In the Philippines, we are supporting community development
The Episcopal Church of the Philippines (ECP) has adopted a specific approach to development that draws upon the skills and resources of local communities.
According to Floyd Lalwet, provincial secretary of ECP, explains, it is a biblical approach to development.
He said: ‘The problem with handing out resources is that communities can become dependent on external parties, which can leave them feeling disempowered.
‘By contrast, ABCD encourages a change of attitude – from dependency to self-reliance. Rather than looking for external help every time there is a problem, people learn that they have hidden talents, strengths and resources. People say: Maybe we can do this ourselves!’
Through the ABCD training process, communities learn to identify and rely on their own strengths, skills and resources, and to seek out only those partnerships with external parties that honour this perspective.
Communities learn to identify their resources, assets and talents
Here is a typical comment from someone whose community benefited from ABCD training: ‘I came to realise that if we really utilise, maximise and share our resources, assets and talents, we could attain our mission-vision. We can do it with God’s help!’
Another comment: ‘ABCD does not only focus on financial capabilities, but also on people’s gifts, time and effort, and their willingness to share what they have with others, both within and outside the church. We can make a difference with the little we have.’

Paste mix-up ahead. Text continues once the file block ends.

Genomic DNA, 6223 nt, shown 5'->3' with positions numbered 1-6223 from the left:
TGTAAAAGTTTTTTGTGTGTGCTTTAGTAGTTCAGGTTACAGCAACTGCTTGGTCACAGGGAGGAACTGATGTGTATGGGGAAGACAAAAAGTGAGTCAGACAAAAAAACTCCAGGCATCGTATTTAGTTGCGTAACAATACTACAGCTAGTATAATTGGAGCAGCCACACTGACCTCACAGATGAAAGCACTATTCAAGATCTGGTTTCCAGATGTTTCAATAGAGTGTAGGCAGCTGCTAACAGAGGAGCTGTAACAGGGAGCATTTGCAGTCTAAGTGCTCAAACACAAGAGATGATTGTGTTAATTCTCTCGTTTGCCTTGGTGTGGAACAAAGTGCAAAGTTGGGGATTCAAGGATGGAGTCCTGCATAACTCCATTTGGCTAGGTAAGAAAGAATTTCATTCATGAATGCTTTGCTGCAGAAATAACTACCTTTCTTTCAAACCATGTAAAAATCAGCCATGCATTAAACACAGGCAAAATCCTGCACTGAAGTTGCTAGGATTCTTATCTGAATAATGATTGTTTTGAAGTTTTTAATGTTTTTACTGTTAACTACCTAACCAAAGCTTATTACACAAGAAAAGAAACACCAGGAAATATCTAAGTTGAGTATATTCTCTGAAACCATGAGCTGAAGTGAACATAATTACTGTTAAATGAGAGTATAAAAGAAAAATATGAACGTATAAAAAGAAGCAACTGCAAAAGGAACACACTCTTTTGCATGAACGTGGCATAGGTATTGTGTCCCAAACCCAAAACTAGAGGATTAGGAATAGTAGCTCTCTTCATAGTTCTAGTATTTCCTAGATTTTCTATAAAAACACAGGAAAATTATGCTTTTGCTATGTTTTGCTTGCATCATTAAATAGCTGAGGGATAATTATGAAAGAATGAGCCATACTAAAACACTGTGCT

Receivers to Givers programme
The Receivers to Givers programme is an adaptation of the ABCD approach.
According to ECP, the programme aims to effect 'a significant reversal in the worldview of ECP congregations – from dependency to self-reliance and from mendicancy to enjoyment and assertion of rights – so that they can be better equipped and capacitated at doing spiritual and social transformation.'
For 2017 and 2018, the programme will be run in seven congregations/communities each year. The aim is to empower the people socially, economically and spiritually, while at the same time enabling the local churches to become more self-reliant and willing to share their blessings with others.
Having experienced the 'receiving' of these benefits, experience shows that the 'receivers' become 'givers' who are keen to help other communities undergo the same transformation.
It is also hoped that the programme will have the overall benefit of increasingly the influence and impact of the ECP as a national institution.
Lyla is a beneficiary of the Receivers to Givers programme.
She told USPG: 'My situation before was that I worked for others because I had no garden of my own.
'I worked in other people's gardens. They supplied everything I needed, and when I sold the vegetables I grew I would split the profits 50-50 with them.
'However, what I received was not enough to support my family, especially when my children started going to school.
'Then the Receivers to Givers scheme came to my community. I accepted a grant so I could rent a plot of land and buy my own tools and seeds and so on.
'This meant that when I sold the vegetables, all the profits now came to me. The income was higher than what I had previously earned, so I am so thankful.
'My business is now growing. I can rent more gardens and earn more for my family.'